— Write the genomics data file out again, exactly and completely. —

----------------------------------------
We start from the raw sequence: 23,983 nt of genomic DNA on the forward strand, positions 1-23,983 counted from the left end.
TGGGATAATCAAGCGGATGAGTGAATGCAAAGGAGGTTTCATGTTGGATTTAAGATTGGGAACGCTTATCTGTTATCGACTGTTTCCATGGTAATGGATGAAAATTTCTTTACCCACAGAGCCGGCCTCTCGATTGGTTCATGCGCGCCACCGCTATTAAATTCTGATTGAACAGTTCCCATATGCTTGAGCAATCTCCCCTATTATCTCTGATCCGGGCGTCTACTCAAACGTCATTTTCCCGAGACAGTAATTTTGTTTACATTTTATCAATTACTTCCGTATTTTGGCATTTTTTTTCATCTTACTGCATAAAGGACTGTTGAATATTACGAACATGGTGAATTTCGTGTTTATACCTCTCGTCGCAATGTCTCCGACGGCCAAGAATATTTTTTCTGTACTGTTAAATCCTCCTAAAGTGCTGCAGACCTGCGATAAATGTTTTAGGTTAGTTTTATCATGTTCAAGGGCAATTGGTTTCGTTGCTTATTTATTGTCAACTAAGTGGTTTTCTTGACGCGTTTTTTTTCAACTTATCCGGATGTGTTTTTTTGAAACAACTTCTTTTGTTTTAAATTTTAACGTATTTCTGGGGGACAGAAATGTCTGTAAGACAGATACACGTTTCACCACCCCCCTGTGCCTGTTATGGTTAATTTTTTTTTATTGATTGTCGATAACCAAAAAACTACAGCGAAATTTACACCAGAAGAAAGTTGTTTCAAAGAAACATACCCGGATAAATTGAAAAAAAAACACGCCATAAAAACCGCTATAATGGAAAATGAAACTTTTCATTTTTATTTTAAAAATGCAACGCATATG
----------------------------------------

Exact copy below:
We start from the raw sequence: 23,983 nt of genomic DNA on the forward strand, positions 1-23,983 counted from the left end.
TGGGATAATCAAGCGGATGAGTGAATGCAAAGGAGGTTTCATGTTGGATTTAAGATTGGGAACGCTTATCTGTTATCGACTGTTTCCATGGTAATGGATGAAAATTTCTTTACCCACAGAGCCGGCCTCTCGATTGGTTCATGCGCGCCACCGCTATTAAATTCTGATTGAACAGTTCCCATATGCTTGAGCAATCTCCCCTATTATCTCTGATCCGGGCGTCTACTCAAACGTCATTTTCCCGAGACAGTAATTTTGTTTACATTTTATCAATTACTTCCGTATTTTGGCATTTTTTTTCATCTTACTGCATAAAGGACTGTTGAATATTACGAACATGGTGAATTTCGTGTTTATACCTCTCGTCGCAATGTCTCCGACGGCCAAGAATATTTTTTCTGTACTGTTAAATCCTCCTAAAGTGCTGCAGACCTGCGATAAATGTTTTAGGTTAGTTTTATCATGTTCAAGGGCAATTGGTTTCGTTGCTTATTTATTGTCAACTAAGTGGTTTTCTTGACGCGTTTTTTTTCAACTTATCCGGATGTGTTTTTTTGAAACAACTTCTTTTGTTTTAAATTTTAACGTATTTCTGGGGGACAGAAATGTCTGTAAGACAGATACACGTTTCACCACCCCCCTGTGCCTGTTATGGTTAATTTTTTTTTATTGATTGTCGATAACCAAAAAACTACAGCGAAATTTACACCAGAAGAAAGTTGTTTCAAAGAAACATACCCGGATAAATTGAAAAAAAAACACGCCATAAAAACCGCTATAATGGAAAATGAAACTTTTCATTTTTATTTTAAAAATGCAACGCATATG